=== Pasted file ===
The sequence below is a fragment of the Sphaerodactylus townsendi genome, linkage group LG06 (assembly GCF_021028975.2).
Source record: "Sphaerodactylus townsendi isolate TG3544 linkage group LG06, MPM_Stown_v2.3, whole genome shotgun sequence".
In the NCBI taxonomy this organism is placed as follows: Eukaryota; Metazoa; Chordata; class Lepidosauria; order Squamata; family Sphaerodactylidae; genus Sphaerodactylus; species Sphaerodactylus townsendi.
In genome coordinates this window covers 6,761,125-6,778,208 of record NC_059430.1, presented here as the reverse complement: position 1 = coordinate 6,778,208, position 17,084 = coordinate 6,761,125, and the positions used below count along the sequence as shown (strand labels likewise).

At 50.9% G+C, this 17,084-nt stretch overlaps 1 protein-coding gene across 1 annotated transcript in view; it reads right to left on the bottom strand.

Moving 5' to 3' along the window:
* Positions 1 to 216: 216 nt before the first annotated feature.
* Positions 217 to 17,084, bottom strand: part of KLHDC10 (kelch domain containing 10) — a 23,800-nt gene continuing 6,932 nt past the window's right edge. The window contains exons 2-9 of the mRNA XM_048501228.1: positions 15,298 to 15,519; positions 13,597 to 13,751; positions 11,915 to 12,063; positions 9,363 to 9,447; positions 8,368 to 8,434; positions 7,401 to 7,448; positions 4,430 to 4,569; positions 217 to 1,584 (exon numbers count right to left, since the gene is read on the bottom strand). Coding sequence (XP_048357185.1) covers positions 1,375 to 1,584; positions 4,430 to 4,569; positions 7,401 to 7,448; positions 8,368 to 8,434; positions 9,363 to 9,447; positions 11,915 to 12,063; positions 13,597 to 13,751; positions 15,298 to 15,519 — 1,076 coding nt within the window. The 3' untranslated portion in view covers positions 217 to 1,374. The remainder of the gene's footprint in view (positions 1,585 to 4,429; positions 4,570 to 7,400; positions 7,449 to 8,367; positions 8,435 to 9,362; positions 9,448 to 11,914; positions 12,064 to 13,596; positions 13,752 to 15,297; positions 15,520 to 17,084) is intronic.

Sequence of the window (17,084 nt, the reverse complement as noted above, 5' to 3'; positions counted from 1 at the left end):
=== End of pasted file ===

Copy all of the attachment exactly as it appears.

The sequence below is a fragment of the Sphaerodactylus townsendi genome, linkage group LG06 (assembly GCF_021028975.2).
Source record: "Sphaerodactylus townsendi isolate TG3544 linkage group LG06, MPM_Stown_v2.3, whole genome shotgun sequence".
In the NCBI taxonomy this organism is placed as follows: Eukaryota; Metazoa; Chordata; class Lepidosauria; order Squamata; family Sphaerodactylidae; genus Sphaerodactylus; species Sphaerodactylus townsendi.
In genome coordinates this window covers 6,761,125-6,778,208 of record NC_059430.1, presented here as the reverse complement: position 1 = coordinate 6,778,208, position 17,084 = coordinate 6,761,125, and the positions used below count along the sequence as shown (strand labels likewise).

At 50.9% G+C, this 17,084-nt stretch overlaps 1 protein-coding gene across 1 annotated transcript in view; it reads right to left on the bottom strand.

Moving 5' to 3' along the window:
* Positions 1 to 216: 216 nt before the first annotated feature.
* Positions 217 to 17,084, bottom strand: part of KLHDC10 (kelch domain containing 10) — a 23,800-nt gene continuing 6,932 nt past the window's right edge. The window contains exons 2-9 of the mRNA XM_048501228.1: positions 15,298 to 15,519; positions 13,597 to 13,751; positions 11,915 to 12,063; positions 9,363 to 9,447; positions 8,368 to 8,434; positions 7,401 to 7,448; positions 4,430 to 4,569; positions 217 to 1,584 (exon numbers count right to left, since the gene is read on the bottom strand). Coding sequence (XP_048357185.1) covers positions 1,375 to 1,584; positions 4,430 to 4,569; positions 7,401 to 7,448; positions 8,368 to 8,434; positions 9,363 to 9,447; positions 11,915 to 12,063; positions 13,597 to 13,751; positions 15,298 to 15,519 — 1,076 coding nt within the window. The 3' untranslated portion in view covers positions 217 to 1,374. The remainder of the gene's footprint in view (positions 1,585 to 4,429; positions 4,570 to 7,400; positions 7,449 to 8,367; positions 8,435 to 9,362; positions 9,448 to 11,914; positions 12,064 to 13,596; positions 13,752 to 15,297; positions 15,520 to 17,084) is intronic.

Sequence of the window (17,084 nt, the reverse complement as noted above, 5' to 3'; positions counted from 1 at the left end):